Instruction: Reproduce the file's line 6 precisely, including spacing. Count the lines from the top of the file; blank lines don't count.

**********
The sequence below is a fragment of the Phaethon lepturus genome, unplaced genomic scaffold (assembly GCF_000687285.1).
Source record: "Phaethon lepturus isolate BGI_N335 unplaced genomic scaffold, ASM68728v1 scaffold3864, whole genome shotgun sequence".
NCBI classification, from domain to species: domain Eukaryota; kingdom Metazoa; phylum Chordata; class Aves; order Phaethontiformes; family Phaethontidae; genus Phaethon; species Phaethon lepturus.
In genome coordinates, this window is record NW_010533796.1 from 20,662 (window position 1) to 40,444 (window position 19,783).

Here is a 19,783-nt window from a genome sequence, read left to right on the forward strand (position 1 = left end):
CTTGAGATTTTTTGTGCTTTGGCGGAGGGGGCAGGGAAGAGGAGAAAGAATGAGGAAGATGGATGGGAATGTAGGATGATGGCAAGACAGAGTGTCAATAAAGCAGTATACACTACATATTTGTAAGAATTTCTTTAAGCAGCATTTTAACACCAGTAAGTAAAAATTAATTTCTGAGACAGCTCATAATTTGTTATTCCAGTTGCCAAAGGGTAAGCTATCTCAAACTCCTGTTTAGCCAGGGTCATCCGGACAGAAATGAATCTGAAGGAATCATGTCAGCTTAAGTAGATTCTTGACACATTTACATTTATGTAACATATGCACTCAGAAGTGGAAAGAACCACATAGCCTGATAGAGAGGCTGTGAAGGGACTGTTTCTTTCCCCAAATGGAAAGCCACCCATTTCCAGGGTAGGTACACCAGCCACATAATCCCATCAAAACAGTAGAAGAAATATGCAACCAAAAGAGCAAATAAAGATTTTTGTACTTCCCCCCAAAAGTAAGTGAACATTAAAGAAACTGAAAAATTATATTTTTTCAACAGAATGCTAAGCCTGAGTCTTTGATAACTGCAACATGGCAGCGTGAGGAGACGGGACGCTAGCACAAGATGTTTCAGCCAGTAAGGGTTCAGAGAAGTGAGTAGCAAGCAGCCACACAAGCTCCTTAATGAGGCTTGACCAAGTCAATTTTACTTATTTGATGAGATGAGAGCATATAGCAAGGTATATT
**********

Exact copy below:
CTTGAGATTTTTTGTGCTTTGGCGGAGGGGGCAGGGAAGAGGAGAAAGAATGAGGAAGATGGATGGGAATGTAGGATGATGGCAAGACAGAGTGTCAATAAAGCAGTATACACTACATATTTGTAAGAATTTCTTTAAGCAGCATTTTAACACCAGTAAGTAAAAATTAATTTCTGAGACAGCTCATAATTTGTTATTCCAGTTGCCAAAGGGTAAGCTATCTCAAACTCCTGTTTAGCCAGGGTCATCCGGACAGAAATGAATCTGAAGGAATCATGTCAGCTTAAGTAGATTCTTGACACATTTACATTTATGTAACATATGCACTCAGAAGTGGAAAGAACCACATAGCCTGATAGAGAGGCTGTGAAGGGACTGTTTCTTTCCCCAAATGGAAAGCCACCCATTTCCAGGGTAGGTACACCAGCCACATAATCCCATCAAAACAGTAGAAGAAATATGCAACCAAAAGAGCAAATAAAGATTTTTGTACTTCCCCCCAAAAGTAAGTGAACATTAAAGAAACTGAAAAATTATATTTTTTCAACAGAATGCTAAGCCTGAGTCTTTGATAACTGCAACATGGCAGCGTGAGGAGACGGGACGCTAGCACAAGATGTTTCAGCCAGTAAGGGTTCAGAGAAGTGAGTAGCAAGCAGCCACACAAGCTCCTTAATGAGGCTTGACCAAGTCAATTTTACTTATTTGATGAGATGAGAGCATATAGCAAGGTATATT